“For a second case to be discontinued, again with no explanation from the Crown Office, and again without the opportunity for the evidence to be tested in court, is deeply concerning, and significantly undermines our confidence in the ability of Scotland’s justice system to bear down on the criminals who continue to target our protected birds of prey.”

In the previous case, RSPB Scotland said it had video evidence (see below) which showed a hen harrier being shot in Carbrach, Moray, in 2013.

However, the Crown Office ruled this inadmissible as evidence and charges against Stanley Gordon, who denied any wrongdoing, were dropped.

The RSPB has had the backing of fellow environmental charity the Scottish Wildlife Trust. Susan Davies, director of conservation, said: “It's extremely disappointing that the Crown Office has stated it [the video evidence] is inadmissible."

Meanwhile, both police and the charity are appealing to the public for information following the shooting of a protected hen harrier on a grouse moor near the village of Leadhills in South Lanarkshire.

The incident happened at 5.15pm on Friday 4 May, when a female bird was killed. The shooting happened close to the scene where two other birds have been killed.

An individual, armed with a shotgun and with his face covered, was observed at the scene, but left hurriedly, on a quad bike before the police were able to attend. 

RSPB Scotland’s head of investigations, Ian Thomson said: “This latest incident shows very clearly how protected birds of prey continue to be treated in some areas of our uplands, particularly where there is intensive grouse moor management. We ask that, if anyone has information about this latest incident at Leadhills, they contact Police Scotland on 101.” 

He added: “The recent decision by the Crown Office to discontinue a court case where there was clear video evidence of the alleged shooting of another hen harrier, has clearly sent out a message to those that wish to kill our protected birds of prey, that they can continue to do so with impunity, knowing that even if their alleged crimes are caught on film, they are unlikely to be called to account. We need this last matter to be addressed by the public authorities as a matter of urgency. ”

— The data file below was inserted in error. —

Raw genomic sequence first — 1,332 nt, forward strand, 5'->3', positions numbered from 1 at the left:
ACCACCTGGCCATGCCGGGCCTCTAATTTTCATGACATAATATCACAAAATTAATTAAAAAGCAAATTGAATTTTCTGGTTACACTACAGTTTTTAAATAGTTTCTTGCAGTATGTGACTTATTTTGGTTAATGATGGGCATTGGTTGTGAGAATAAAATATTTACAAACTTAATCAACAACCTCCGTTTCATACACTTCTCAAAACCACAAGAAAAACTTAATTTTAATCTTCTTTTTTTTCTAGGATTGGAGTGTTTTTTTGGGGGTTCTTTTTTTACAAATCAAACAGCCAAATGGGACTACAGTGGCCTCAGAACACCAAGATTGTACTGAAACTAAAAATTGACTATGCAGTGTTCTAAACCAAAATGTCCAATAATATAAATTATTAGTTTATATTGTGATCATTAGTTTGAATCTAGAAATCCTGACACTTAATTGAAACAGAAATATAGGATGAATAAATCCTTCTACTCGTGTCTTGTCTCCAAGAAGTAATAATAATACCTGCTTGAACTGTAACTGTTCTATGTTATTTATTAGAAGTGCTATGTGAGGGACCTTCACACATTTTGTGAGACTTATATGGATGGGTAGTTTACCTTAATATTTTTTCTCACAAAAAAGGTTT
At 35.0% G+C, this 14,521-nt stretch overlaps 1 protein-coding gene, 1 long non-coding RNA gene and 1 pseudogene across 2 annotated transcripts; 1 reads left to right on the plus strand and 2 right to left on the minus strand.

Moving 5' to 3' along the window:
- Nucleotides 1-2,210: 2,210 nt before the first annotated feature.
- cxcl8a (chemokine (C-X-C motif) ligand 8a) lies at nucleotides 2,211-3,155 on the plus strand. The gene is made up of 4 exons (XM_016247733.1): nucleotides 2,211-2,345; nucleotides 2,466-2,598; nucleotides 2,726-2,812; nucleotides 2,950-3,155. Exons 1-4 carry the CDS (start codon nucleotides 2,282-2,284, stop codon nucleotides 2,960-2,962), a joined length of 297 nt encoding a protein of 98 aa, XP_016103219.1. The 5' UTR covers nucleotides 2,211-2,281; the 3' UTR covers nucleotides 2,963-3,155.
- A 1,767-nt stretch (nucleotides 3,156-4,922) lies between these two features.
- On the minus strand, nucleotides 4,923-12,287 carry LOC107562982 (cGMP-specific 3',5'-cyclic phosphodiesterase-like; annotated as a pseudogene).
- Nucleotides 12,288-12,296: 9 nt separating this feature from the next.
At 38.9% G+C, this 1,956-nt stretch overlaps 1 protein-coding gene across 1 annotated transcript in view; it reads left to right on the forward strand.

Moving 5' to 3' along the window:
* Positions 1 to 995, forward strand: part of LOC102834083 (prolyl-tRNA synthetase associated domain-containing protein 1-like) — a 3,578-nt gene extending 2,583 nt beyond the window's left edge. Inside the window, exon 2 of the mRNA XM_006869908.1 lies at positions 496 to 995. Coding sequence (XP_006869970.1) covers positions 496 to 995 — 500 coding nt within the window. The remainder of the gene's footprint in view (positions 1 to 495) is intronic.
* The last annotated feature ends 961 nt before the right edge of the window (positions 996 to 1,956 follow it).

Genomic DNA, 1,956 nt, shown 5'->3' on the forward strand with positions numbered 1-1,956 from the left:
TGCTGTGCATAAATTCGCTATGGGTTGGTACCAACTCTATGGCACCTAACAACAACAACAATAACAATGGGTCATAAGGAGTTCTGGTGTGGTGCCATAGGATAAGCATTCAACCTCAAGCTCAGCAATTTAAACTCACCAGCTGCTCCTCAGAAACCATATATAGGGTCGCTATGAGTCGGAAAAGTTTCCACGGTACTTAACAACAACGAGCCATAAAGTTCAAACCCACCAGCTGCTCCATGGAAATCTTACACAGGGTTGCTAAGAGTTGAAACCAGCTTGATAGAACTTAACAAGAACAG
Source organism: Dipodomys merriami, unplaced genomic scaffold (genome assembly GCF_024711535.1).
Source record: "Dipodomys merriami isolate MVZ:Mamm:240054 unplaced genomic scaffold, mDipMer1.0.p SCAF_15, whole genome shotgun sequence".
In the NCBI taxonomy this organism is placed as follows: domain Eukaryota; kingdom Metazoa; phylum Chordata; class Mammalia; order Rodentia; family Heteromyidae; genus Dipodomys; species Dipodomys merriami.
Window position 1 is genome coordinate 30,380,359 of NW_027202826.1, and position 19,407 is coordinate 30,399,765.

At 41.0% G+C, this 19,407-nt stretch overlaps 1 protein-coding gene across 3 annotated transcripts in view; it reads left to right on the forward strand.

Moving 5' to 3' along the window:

A spokesman for the Crown Office said: "Discussions have taken place over a number of years between RSPB and COPFS about the admissibility of evidence obtained through the use of covert surveillance. 

“The Crown has consistently made clear the limitations which the law places on the admissibility of evidence which has been obtained irregularly. The Crown will continue to have further dialogue with RSPB to explain the legal position.

“The Crown is committed to the rigorous, fair and independent prosecution of crime, including wildlife and environmental crime. It has a specialist unit dedicated to the prosecution of wildlife and environmental crime, acting under the direction, as required, of a Senior Advocate Depute.

“The investigation of crime is subject to rules which have developed over many years and aim to strike a balance between enabling justice to be done and protecting the public from illegal or irregular invasions of their liberties.

“The Crown requires to apply the law fairly and independently to the circumstances of each case."